Should you use passwords or certificates to keep sensitive and private business documents from getting out or being used wrongly, or is there a better way?
When encrypting a PDF file, you can choose between password and certificate encryption. Here, we discuss options and a third, safer way to encrypt PDF files that use licensing controls and transparent key management.
Selecting the appropriate PDF security for your organization
Whether you choose one way to protect PDF files over another depends on why you need to protect them in the first place. The content could be sensitive or secret in business, like trade secrets or intellectual property, or it could be personal information that must comply with laws like HIPAA or GDPR.
You may need to share documents securely within your organization or want to share documents securely with people outside of your organization. Or maybe you sell things like ebooks, training courses, or reports that bring in money and want to ensure they can't be easily copied and stolen.
No matter why you want to encrypt PDF files, you should ensure that your method can't be easily bypassed or removed.
How does encryption for PDF files work?
When you use a password or a certificate to encrypt a PDF, this is used to protect the random key that is made and used to encrypt the PDF. So, if you choose AES 256-bit encryption, a 32-character random key is used to encrypt the PDF, and the password or certificate is used to keep that key from being easily found.
Once the PDF is encrypted (the encryption algorithm scrambles the document's contents), only the correct password (the one used to encrypt the PDF) or the correct private key (in the case of certificate encryption) will decrypt the contents and allow access.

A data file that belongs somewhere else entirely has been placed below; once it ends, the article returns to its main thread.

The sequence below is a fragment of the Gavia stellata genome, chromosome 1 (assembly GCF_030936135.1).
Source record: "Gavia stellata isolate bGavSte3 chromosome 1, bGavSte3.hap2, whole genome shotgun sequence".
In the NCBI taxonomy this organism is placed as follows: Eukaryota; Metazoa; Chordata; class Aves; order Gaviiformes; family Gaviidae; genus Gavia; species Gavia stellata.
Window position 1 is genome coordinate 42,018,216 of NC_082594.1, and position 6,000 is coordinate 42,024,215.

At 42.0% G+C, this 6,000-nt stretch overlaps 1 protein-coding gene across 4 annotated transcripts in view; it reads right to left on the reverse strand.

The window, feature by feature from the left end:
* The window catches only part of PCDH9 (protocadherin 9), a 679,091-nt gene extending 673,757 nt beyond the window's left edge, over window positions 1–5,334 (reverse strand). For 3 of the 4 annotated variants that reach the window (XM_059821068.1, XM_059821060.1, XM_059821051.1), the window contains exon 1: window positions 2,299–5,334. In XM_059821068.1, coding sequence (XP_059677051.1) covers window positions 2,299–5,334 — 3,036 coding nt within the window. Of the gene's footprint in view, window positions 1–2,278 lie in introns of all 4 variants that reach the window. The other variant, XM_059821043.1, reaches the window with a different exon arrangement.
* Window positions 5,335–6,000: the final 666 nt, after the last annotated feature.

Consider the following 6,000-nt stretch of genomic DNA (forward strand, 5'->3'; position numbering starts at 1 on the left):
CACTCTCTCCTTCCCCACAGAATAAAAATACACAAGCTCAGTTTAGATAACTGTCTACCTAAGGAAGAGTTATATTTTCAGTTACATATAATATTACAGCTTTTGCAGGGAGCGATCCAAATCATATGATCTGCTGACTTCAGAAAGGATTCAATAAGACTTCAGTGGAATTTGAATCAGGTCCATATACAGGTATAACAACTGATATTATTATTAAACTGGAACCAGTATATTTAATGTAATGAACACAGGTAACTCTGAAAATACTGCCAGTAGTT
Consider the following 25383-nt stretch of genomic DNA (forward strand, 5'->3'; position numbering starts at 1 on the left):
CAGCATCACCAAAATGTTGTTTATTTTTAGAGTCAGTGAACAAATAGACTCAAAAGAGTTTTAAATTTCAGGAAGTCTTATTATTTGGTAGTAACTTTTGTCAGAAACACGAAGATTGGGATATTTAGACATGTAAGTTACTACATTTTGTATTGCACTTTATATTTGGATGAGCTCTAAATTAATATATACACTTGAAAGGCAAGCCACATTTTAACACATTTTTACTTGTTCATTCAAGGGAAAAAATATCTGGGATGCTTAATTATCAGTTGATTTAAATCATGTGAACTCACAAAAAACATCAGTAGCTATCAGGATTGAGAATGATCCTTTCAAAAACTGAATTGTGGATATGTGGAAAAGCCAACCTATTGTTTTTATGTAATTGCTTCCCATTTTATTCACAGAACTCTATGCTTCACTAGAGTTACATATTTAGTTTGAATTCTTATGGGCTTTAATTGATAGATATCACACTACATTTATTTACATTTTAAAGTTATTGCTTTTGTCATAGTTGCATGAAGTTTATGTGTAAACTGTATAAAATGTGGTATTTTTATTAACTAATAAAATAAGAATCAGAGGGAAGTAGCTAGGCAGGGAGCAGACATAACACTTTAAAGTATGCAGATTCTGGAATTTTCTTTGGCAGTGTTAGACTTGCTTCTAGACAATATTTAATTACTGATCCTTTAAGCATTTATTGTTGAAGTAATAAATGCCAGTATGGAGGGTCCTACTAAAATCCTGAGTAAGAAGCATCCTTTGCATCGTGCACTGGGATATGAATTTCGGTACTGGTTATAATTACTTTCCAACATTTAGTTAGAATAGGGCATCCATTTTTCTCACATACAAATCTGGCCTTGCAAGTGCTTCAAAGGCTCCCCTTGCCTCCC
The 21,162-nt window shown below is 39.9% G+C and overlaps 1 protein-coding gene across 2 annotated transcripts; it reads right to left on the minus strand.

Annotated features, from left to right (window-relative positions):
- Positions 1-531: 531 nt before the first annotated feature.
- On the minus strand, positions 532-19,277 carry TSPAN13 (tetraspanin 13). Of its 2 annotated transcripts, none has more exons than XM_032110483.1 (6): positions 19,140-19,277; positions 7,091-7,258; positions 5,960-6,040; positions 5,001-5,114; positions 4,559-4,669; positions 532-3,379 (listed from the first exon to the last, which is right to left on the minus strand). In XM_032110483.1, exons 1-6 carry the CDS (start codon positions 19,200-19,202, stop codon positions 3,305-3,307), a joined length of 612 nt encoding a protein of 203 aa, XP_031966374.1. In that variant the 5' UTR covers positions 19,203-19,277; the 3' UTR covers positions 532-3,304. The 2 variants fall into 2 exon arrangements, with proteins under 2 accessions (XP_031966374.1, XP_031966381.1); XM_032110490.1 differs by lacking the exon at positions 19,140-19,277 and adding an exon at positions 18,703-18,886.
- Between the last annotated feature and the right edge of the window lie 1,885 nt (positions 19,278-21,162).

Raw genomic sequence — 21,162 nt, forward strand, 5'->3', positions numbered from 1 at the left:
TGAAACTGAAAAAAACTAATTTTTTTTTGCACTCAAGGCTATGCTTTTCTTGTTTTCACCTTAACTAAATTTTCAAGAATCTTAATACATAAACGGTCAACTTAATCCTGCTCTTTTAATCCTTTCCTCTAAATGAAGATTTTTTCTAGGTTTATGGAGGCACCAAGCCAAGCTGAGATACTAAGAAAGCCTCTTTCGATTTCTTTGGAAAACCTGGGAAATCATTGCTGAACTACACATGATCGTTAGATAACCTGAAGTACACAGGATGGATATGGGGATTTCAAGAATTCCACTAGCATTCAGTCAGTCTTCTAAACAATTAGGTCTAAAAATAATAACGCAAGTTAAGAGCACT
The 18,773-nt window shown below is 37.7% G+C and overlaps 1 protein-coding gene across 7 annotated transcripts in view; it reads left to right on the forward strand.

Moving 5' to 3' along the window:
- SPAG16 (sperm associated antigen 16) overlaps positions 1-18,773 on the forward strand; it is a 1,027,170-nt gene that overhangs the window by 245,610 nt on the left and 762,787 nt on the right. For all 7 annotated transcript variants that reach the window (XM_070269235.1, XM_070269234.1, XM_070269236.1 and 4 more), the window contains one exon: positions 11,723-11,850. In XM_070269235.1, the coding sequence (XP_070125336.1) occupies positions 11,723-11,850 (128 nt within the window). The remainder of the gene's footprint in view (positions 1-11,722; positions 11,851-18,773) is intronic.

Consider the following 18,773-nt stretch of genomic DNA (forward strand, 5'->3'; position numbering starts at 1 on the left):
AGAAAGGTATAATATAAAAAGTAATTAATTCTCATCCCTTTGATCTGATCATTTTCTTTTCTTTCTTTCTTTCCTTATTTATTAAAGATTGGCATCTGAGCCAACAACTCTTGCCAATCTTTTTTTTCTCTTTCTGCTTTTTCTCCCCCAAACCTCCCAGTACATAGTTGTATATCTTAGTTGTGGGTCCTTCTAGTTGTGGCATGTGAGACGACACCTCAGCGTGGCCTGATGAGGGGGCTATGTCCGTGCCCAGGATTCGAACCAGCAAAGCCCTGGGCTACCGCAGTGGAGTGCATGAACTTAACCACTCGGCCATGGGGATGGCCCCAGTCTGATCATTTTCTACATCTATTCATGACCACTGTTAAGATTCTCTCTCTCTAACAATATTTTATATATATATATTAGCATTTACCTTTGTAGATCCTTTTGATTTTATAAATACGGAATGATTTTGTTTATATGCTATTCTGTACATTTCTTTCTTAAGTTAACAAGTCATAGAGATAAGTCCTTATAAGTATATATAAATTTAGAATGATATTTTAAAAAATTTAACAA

Using passwords to encrypt PDF files
All PDF editing software lets you put a password on a PDF to make it more secure. It is part of the conventional PDF and is easy to use in PDF programs because it is part of the standard. You can also free encrypt PDF files with a password on many sites that protect PDFs.
Using Adobe Acrobat to put a password on a PDF file
Is PDF encryption with a password safe?
So password protection might be an easy way to encrypt PDF files, and you don't have to deal with a complicated registration process as you do with certificates, but it's not very useful.
If you still require a password to encrypt a PDF, follow the rules for choosing a strong password to protect PDF files so you can easily make one that can't be brute-forced.
How to Encrypt a PDF Certificate
You can also use certificate encryption instead of a password to protect a PDF.
PKI includes certificates (Public Key Infrastructure). PKI is a way to find out who made an encrypted file and who the public identity of the recipient is without making it easy to use that information to break into the system.
A user's public key and knowledge about when it was made, when it will expire, and what it can be used for are stored on a certificate. Certificates can be signed by a Certificate Authority (CA), which verifies the user, or the user can sign them. If the certificate is self-signed, it is up to you to trust that it belongs to the right person. Most organizations make their certificates unless they want to use them to talk to third parties securely.
When you use an app to make a key pair, you'll get a certificate with your public key and a private key that you should keep to yourself. You can decrypt the information and sign files digitally with the private key.